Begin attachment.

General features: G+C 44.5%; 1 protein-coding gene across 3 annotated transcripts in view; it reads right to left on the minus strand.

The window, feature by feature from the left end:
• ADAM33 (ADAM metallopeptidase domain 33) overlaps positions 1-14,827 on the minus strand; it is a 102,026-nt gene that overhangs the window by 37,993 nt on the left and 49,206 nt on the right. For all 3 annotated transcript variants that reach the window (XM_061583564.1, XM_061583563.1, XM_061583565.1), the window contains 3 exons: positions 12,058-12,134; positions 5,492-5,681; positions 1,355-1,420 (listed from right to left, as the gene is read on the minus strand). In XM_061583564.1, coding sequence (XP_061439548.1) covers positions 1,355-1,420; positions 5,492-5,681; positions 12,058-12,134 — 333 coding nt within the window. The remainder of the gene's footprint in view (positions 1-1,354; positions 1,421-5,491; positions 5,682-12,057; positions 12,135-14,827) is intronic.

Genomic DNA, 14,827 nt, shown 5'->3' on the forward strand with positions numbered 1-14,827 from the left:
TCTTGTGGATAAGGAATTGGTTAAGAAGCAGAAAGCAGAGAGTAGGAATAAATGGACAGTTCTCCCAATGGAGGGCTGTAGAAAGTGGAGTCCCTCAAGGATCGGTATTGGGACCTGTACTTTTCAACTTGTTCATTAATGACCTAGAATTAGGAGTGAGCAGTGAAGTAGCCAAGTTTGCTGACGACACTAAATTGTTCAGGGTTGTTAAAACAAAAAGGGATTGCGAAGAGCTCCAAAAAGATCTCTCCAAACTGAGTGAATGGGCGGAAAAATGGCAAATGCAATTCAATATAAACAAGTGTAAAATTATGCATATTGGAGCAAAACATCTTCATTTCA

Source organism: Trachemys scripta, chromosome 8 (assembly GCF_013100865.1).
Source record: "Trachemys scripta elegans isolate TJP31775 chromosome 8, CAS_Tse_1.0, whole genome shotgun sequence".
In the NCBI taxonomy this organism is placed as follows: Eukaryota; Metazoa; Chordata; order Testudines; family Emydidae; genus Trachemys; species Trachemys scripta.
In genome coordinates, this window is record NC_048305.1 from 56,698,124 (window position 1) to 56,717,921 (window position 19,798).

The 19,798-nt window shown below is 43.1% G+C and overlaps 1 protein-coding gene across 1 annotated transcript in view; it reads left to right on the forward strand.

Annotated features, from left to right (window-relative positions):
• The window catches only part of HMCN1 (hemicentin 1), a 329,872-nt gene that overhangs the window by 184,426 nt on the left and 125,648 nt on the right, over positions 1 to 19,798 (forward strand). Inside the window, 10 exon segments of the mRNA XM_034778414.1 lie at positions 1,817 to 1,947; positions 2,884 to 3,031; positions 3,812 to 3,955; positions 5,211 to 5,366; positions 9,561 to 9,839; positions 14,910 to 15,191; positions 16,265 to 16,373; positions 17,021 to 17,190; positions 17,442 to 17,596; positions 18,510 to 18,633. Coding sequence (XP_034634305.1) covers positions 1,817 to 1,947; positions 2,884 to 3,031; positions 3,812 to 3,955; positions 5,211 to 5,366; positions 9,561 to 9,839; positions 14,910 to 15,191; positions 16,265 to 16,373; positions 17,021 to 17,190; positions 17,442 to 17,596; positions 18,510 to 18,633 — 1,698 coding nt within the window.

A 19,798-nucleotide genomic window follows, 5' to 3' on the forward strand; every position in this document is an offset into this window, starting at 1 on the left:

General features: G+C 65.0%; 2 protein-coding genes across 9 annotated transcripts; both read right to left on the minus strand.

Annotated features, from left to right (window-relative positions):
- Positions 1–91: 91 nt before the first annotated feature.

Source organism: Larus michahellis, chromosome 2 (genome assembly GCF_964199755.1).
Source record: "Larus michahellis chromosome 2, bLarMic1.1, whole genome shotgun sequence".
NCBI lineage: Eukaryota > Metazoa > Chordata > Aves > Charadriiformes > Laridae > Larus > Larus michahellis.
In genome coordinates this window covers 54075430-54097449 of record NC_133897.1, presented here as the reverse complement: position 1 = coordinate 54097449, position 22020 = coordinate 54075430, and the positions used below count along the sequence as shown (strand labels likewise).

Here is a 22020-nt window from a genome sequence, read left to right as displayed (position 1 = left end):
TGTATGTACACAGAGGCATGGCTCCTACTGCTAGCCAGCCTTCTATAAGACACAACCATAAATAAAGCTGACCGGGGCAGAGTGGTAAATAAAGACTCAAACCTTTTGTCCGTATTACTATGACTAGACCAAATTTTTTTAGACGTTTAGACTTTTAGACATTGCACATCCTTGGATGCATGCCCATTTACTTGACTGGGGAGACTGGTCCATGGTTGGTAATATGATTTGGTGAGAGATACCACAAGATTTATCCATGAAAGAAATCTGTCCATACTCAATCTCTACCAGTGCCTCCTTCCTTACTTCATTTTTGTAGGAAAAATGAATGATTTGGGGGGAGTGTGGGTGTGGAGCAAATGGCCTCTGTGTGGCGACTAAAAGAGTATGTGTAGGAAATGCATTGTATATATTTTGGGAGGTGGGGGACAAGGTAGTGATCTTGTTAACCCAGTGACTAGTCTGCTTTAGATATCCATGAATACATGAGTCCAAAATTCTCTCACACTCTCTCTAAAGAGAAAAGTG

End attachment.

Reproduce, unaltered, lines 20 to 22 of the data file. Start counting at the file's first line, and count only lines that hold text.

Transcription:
In genome coordinates this window covers 54075430-54097449 of record NC_133897.1, presented here as the reverse complement: position 1 = coordinate 54097449, position 22020 = coordinate 54075430, and the positions used below count along the sequence as shown (strand labels likewise).

Here is a 22020-nt window from a genome sequence, read left to right as displayed (position 1 = left end):
TGTATGTACACAGAGGCATGGCTCCTACTGCTAGCCAGCCTTCTATAAGACACAACCATAAATAAAGCTGACCGGGGCAGAGTGGTAAATAAAGACTCAAACCTTTTGTCCGTATTACTATGACTAGACCAAATTTTTTTAGACGTTTAGACTTTTAGACATTGCACATCCTTGGATGCATGCCCATTTACTTGACTGGGGAGACTGGTCCATGGTTGGTAATATGATTTGGTGAGAGATACCACAAGATTTATCCATGAAAGAAATCTGTCCATACTCAATCTCTACCAGTGCCTCCTTCCTTACTTCATTTTTGTAGGAAAAATGAATGATTTGGGGGGAGTGTGGGTGTGGAGCAAATGGCCTCTGTGTGGCGACTAAAAGAGTATGTGTAGGAAATGCATTGTATATATTTTGGGAGGTGGGGGACAAGGTAGTGATCTTGTTAACCCAGTGACTAGTCTGCTTTAGATATCCATGAATACATGAGTCCAAAATTCTCTCACACTCTCTCTAAAGAGAAAAGTG